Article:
Got the Dwarf Black Issai from Burnt Ridge a couple years ago: http://www.burntridgenursery.com/DWARF-BLACK-ISSAI-MULBERRY-Morus-alba/productinfo/NSMUBLA/. Older branches are dying. They shrivel and I cut them out. However, there are some new branches that have come up and they look good. Is this normal for this bush? I grafted on it last year and a couple took, but they’re now dead. I grafted this year and got nothing. I’m in hot and dry Salt Lake City (Zone 7) area and sprinklers are watering it every other day.
I had one from Burnt Ridge that grew 7 feet tall last year. Did not leaf out in spring. Then it was attacked by Ambrosia beetles so I cut it back and it came back from roots and was looking good for a while and then it started looking like this:
So it went away…
Yikes! You made me check the good branches, and sadly I found some of those black spots on a good branch that came up from the roots! I’m afraid this is going the same way as yours.
I really don’t have a clue what it was but it was not far from my M. nigra so I didn’t try to find a cure. It had already had a lot of trouble after being disease free last year. And had borne no fruit so I couldn’t see keeping it. Someone else on here might be able to help you with it but mine went downhill in a hurry with whatever it was that attacked it. It does look similar to what mine was doing.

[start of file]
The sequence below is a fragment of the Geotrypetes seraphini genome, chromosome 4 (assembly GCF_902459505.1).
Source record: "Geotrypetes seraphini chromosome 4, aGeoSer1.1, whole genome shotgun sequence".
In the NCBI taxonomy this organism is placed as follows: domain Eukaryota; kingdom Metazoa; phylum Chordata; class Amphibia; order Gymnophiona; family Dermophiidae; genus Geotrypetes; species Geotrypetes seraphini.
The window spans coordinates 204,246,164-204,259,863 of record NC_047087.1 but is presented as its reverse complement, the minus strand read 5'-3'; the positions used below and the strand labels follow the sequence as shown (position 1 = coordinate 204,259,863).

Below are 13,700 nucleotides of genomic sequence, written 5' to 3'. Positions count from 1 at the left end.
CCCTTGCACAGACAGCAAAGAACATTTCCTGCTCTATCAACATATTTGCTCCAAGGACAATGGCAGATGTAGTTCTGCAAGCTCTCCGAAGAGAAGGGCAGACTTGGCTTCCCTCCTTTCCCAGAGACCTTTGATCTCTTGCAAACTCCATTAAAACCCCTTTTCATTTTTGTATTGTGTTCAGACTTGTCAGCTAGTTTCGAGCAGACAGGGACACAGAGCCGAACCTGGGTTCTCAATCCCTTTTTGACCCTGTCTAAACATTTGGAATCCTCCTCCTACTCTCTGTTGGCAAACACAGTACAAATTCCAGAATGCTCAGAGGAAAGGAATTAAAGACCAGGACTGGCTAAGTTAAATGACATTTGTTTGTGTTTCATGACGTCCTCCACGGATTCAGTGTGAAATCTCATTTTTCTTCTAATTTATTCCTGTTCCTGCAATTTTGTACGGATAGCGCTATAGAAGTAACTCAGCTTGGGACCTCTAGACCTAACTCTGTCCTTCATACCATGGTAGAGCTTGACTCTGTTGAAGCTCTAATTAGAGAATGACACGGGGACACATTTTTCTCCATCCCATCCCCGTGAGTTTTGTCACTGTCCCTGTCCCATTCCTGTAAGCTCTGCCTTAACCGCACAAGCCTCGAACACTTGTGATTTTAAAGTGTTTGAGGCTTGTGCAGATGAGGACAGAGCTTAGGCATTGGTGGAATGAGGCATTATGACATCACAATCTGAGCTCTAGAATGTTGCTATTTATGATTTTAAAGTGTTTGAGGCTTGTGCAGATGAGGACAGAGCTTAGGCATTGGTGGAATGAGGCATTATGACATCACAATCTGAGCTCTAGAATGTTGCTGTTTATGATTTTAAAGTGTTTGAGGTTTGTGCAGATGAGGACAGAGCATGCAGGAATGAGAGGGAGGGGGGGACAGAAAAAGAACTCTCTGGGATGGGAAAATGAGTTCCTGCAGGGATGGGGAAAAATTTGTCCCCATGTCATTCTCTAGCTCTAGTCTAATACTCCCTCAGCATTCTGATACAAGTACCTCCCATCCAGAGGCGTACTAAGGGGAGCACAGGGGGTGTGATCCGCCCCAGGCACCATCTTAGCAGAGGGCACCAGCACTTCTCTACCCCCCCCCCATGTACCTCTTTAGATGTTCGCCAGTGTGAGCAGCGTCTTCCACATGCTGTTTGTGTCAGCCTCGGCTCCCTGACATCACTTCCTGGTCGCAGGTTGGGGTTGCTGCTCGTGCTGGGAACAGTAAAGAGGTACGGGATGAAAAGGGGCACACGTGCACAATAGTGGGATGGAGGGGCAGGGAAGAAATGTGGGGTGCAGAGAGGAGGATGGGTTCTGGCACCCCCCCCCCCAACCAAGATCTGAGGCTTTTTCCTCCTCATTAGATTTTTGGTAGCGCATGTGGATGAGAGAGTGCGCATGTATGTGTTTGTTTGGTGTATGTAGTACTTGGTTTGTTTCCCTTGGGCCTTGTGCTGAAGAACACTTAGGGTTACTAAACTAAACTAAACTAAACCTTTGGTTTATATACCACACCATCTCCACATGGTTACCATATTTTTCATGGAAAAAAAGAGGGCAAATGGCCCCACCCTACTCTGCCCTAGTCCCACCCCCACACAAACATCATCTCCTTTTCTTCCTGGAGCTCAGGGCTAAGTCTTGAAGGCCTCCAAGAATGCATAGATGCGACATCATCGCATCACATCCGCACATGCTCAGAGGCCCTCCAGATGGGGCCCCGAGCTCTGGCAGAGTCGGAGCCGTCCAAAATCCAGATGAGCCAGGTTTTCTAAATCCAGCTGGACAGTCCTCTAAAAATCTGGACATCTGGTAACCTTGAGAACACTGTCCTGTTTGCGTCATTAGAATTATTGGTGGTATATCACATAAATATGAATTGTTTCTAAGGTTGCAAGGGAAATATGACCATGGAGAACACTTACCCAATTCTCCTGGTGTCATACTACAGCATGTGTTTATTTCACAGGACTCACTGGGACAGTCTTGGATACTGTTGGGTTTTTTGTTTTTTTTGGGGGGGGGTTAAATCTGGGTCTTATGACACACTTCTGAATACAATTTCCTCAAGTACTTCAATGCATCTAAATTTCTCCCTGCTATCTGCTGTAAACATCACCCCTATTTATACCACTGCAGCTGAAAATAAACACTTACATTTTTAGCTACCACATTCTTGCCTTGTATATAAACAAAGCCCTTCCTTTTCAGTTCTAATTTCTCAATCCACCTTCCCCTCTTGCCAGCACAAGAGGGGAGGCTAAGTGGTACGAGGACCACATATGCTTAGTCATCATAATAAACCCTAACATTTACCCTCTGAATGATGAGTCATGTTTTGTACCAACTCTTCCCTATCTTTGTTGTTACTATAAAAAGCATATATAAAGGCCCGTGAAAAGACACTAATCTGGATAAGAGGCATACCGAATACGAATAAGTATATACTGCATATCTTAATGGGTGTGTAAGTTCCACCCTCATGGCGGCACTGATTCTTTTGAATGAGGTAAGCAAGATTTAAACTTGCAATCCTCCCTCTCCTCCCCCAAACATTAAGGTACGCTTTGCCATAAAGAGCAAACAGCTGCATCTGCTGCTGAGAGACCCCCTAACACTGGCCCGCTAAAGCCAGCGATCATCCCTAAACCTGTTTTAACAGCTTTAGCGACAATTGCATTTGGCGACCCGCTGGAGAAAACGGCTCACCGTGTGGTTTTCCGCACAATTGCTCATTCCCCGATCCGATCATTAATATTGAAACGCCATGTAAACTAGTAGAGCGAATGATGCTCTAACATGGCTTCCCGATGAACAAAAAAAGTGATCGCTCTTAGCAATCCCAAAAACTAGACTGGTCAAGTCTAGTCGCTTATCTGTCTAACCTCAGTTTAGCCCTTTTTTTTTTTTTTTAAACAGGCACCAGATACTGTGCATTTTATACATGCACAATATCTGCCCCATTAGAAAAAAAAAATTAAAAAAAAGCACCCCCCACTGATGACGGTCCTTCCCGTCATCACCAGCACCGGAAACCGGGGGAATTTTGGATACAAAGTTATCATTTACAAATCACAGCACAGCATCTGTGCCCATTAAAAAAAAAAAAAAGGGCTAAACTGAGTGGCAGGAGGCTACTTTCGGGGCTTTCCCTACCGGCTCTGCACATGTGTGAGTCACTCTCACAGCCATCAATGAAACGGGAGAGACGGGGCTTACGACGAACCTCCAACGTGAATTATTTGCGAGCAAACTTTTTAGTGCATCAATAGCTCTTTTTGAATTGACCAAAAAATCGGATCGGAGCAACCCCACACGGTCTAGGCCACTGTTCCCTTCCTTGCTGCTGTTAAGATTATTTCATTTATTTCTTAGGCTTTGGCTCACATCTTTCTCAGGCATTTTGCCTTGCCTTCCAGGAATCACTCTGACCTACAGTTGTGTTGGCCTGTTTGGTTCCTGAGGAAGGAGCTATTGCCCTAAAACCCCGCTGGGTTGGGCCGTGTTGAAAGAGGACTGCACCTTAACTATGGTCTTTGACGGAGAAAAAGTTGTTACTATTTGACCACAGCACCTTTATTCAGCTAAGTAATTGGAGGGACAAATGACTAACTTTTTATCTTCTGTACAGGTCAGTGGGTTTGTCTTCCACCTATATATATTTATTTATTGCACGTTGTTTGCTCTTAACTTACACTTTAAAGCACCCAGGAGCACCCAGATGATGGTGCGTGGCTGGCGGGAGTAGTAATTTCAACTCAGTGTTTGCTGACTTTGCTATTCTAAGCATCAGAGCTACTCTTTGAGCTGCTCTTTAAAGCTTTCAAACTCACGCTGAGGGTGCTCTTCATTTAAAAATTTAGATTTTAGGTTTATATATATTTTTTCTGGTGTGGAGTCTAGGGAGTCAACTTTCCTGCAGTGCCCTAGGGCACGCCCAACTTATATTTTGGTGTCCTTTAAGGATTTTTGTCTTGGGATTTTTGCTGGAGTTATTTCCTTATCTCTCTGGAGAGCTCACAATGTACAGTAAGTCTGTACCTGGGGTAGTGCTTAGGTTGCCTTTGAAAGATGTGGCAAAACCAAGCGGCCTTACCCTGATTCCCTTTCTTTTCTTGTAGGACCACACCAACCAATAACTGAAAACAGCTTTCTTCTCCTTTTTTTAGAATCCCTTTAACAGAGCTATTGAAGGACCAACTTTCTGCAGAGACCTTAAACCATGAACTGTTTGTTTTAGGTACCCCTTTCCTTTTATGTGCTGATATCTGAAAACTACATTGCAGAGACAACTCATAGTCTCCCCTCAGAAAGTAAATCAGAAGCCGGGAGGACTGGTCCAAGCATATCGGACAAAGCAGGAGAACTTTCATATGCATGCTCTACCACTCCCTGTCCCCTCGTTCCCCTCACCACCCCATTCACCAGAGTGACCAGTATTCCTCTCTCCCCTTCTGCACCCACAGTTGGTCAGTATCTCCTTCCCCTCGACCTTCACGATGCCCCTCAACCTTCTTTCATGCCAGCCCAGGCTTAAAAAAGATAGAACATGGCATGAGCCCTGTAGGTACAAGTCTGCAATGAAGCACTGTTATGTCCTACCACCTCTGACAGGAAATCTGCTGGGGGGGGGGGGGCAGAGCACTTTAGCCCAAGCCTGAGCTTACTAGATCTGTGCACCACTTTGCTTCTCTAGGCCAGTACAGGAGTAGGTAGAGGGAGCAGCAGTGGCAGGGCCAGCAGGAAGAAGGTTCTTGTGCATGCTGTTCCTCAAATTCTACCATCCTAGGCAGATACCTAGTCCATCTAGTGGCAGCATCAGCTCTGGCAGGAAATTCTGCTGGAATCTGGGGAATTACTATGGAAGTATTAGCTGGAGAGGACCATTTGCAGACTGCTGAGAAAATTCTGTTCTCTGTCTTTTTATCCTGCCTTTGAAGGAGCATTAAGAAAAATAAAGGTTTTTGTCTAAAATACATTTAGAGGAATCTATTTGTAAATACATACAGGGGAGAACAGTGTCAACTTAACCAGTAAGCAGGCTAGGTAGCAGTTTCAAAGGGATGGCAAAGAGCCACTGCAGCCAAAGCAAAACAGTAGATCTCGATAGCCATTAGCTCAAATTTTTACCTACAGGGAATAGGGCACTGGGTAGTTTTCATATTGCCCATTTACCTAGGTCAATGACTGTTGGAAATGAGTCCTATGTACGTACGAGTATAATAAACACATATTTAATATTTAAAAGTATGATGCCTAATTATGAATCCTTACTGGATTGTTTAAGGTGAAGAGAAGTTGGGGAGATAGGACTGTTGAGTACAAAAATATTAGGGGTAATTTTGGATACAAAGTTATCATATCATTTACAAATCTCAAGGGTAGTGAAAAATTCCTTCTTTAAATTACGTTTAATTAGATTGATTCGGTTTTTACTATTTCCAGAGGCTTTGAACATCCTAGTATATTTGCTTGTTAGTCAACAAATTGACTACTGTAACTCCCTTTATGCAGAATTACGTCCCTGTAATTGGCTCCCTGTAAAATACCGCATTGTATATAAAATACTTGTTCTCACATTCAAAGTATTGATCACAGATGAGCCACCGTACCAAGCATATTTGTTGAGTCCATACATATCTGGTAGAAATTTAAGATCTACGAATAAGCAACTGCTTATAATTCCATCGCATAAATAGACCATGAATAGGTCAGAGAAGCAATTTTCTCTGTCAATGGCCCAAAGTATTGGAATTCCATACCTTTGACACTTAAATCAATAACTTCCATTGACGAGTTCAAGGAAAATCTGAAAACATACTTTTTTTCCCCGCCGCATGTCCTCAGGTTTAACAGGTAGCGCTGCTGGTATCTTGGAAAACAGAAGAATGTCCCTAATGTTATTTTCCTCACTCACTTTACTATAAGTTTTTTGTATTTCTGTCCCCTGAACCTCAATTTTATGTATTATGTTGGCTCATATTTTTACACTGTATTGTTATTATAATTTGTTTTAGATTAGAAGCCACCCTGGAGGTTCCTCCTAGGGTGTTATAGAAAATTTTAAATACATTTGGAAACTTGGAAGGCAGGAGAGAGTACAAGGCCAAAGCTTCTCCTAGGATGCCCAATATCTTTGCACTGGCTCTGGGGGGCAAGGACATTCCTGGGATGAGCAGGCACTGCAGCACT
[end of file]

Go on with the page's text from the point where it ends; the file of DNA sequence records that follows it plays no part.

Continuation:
Could be sooty canker…Gently rub your finger on a black spot. If the black “soot” transfers to your finger, that is a sign. The canker gains entry where the stem bark is sunburned or otherwise damaged. Cutting out affected branches is the main avenue of control. Painting exposed stems with diluted white latex paint helps to prevent sunburn and re-infestation.
I see a lot of borer damage on the red mulberry here. It seems to open the door for secondary infections. Mulberry is so tough it rarely kills a tree
i am likewise hoping that the maladies of @k8tpayaso 's and @rsivulka 's trees are temporary/localized, and that they will bounce back at some point.
where am at, most mulberries seem to be bullet-proof, and may even attain weed-status…